For the past few months, I have been living in a situation where my faults are highlighted daily. It is a marvelous experience – the growth has been more intense than at any time in my life. One thing that I have come to realize is that, for me, almost all personal discomfort is the result of one thing – the fact that I am in the habit of determining my individual progression or self-worth by comparing myself to others; am I as good as them or am I better than them? Am I as kind, as resourceful, as smart, as hard-working, as meek, as rich, as loving, as knowledgeable, as worthy…you get the drift. I’m convinced that we all indulge in this sort of thinking to some extent, but I didn’t realize how pervasive it was in my own life until recently, and when the light finally did come on, I decided I just didn’t want to carry that burden any more.
Guess what, I don’t think I’m alone, or even unusual in this. I strongly suspect that most people are just as heavily burdened by this spirit of competition as I am, and perhaps even more so.
Competition, of course, is something that drives people to “succeed”. It is considered by babylon to be the life-blood of our society – necessary for not only its progress, but it’s very survival. However, it necessarily results in some having more than others – whether it be the accumulation of material wealth or the development and demonstration of mental, emotional, and spiritual attributes. It perpetuates the lie that our value is only to be determined by comparison to the “value” of others. This, then, begs the question of “how is value determined”, which in turn results inexorably in some form of idolatry. Whatever measure is used to determine our relative worth becomes that upon which our hearts are set (this is our very existence, self-awareness, and self-worth we are talking about here, so how we measure it all becomes very important to us), and could likely becomes that which we worship.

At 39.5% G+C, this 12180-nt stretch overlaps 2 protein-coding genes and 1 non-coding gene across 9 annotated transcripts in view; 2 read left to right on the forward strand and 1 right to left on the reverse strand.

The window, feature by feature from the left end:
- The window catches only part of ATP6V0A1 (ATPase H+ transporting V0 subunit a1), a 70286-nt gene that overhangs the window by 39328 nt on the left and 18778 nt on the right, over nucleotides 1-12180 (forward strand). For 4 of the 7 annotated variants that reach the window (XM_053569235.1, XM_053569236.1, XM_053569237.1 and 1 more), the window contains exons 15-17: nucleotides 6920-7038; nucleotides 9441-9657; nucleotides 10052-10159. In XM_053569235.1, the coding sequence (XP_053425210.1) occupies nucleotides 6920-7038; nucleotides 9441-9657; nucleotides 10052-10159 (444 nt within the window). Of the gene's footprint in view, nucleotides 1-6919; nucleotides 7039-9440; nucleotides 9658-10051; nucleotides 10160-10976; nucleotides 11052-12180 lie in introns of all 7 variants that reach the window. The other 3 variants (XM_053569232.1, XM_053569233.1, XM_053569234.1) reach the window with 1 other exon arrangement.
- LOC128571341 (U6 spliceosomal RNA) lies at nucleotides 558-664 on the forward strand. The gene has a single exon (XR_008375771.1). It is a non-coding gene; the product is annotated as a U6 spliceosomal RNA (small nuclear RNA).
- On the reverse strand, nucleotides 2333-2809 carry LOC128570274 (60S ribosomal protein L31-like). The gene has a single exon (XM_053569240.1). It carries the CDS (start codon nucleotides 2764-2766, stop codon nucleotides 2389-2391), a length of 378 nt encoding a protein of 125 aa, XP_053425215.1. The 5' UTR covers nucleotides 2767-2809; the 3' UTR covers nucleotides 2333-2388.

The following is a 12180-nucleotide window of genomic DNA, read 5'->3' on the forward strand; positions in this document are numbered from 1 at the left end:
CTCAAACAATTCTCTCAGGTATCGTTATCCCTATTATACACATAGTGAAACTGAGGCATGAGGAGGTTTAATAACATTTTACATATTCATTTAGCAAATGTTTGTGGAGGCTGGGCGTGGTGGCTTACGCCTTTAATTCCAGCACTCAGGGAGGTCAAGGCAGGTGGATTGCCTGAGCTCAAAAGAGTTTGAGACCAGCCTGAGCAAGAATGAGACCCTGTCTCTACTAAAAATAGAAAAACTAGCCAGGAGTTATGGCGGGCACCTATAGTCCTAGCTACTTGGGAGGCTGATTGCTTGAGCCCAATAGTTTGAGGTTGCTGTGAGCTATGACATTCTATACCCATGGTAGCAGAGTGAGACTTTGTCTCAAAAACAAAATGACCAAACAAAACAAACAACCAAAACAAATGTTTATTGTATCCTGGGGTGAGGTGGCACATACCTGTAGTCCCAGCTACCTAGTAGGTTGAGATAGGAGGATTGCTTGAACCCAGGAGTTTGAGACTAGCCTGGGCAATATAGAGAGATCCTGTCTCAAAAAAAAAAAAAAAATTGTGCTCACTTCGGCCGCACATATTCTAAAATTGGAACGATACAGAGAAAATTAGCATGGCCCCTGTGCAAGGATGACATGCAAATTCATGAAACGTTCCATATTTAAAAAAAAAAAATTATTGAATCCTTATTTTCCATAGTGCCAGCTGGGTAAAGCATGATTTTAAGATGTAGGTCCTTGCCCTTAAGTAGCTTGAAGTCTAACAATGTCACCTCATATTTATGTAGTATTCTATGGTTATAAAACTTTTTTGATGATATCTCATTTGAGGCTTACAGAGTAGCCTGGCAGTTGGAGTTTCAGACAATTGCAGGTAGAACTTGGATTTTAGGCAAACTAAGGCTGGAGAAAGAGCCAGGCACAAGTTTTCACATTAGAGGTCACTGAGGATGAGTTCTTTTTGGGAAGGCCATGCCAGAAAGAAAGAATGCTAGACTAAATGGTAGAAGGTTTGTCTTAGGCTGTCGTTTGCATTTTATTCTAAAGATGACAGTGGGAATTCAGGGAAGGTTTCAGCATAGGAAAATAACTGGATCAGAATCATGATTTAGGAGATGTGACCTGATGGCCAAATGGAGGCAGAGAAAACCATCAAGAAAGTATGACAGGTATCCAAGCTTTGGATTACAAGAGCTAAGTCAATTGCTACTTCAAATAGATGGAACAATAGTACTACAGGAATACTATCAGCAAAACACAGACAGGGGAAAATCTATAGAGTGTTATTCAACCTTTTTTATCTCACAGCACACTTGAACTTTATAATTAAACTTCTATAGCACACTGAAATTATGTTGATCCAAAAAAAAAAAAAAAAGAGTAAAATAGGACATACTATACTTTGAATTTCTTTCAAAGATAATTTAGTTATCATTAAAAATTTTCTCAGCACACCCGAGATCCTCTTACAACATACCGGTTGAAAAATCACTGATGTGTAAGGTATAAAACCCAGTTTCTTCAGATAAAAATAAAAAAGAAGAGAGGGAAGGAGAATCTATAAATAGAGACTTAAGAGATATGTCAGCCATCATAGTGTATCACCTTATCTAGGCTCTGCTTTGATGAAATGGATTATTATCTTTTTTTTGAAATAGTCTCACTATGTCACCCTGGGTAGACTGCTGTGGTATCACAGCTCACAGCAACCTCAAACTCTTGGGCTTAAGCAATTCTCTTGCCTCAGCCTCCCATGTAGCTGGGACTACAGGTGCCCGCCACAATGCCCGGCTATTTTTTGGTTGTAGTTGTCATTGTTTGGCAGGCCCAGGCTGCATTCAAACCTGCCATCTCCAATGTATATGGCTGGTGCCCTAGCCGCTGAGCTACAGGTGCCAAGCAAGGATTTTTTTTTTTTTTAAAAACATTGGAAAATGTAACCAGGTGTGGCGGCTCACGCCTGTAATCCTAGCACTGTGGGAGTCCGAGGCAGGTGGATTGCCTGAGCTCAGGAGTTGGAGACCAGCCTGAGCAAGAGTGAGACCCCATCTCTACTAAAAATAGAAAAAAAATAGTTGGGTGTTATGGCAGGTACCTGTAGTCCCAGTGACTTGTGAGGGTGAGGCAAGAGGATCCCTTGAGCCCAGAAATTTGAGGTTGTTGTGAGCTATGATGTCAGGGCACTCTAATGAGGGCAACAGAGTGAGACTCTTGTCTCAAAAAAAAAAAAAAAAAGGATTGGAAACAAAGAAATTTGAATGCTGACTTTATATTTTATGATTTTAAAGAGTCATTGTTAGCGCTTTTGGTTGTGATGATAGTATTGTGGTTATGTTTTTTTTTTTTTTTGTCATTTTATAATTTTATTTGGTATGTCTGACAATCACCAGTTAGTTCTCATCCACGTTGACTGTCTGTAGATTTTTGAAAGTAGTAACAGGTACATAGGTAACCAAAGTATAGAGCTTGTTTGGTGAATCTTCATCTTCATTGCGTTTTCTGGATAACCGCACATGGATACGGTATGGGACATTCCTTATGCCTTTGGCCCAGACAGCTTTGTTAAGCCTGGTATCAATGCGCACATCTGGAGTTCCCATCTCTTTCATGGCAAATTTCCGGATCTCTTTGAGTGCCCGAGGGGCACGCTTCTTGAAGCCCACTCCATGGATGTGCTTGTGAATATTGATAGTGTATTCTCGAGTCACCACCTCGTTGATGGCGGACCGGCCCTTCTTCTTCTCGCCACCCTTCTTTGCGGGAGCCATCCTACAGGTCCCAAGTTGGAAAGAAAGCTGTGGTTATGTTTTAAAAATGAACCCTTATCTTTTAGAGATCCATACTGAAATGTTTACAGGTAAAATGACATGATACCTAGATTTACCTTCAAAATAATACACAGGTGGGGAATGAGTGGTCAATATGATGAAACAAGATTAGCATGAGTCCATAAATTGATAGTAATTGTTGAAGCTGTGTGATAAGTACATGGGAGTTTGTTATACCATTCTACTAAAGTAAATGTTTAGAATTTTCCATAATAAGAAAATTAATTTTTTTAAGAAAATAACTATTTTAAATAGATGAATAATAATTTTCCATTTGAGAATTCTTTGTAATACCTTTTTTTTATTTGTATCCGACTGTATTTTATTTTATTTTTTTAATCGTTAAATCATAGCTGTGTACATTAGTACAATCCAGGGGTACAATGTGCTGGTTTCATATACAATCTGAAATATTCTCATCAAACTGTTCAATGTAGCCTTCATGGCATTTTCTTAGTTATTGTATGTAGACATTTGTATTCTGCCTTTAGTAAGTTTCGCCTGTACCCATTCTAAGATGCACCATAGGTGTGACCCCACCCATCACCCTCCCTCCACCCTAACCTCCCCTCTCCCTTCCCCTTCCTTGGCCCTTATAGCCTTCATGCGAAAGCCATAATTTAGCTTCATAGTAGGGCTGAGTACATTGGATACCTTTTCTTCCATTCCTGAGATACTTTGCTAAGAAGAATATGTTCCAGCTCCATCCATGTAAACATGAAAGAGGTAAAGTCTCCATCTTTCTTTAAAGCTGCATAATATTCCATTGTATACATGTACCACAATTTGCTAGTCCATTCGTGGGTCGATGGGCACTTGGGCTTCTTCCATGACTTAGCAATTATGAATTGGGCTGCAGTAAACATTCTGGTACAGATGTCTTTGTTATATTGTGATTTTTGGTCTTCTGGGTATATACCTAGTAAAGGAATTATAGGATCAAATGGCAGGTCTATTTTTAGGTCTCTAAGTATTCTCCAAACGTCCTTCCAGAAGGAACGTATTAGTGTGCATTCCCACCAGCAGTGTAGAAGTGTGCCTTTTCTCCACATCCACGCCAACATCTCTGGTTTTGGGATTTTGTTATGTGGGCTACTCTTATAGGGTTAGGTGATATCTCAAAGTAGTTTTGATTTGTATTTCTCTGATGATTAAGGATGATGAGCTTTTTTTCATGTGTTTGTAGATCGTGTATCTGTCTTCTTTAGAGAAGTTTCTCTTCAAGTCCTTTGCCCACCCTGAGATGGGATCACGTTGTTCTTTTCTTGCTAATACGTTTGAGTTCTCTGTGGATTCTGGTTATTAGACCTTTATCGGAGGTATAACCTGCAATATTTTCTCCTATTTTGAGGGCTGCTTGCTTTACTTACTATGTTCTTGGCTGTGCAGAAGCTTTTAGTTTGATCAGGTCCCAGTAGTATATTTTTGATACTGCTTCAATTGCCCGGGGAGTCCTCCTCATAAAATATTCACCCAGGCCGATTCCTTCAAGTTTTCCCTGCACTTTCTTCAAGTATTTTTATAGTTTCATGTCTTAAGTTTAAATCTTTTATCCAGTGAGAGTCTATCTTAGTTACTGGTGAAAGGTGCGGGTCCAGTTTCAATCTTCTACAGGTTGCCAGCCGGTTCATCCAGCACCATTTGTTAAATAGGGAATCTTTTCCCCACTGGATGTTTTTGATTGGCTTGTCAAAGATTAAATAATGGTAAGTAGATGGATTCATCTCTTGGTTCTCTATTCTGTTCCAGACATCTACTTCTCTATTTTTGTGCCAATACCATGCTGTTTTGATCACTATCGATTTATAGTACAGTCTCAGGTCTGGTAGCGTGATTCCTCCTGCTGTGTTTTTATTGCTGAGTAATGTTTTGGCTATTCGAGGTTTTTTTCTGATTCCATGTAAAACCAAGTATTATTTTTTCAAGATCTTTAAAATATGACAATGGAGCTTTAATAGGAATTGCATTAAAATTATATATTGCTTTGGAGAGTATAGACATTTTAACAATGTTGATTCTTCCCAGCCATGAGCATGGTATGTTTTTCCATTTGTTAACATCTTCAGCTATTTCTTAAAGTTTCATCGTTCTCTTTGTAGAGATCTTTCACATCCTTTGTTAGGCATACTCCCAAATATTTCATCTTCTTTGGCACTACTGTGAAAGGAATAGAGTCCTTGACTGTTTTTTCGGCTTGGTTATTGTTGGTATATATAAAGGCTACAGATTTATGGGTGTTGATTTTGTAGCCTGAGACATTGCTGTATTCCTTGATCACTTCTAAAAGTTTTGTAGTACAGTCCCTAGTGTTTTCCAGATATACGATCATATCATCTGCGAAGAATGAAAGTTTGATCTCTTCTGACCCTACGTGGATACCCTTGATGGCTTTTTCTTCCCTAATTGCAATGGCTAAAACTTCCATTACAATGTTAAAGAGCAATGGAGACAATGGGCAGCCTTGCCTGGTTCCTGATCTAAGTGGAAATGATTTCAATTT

Obviously, the only thing that should be used to determine our self-worth is our relationship with Christ. He and He alone is our judge. Everything else is a substitute, a counterfeit, and thus a false idol.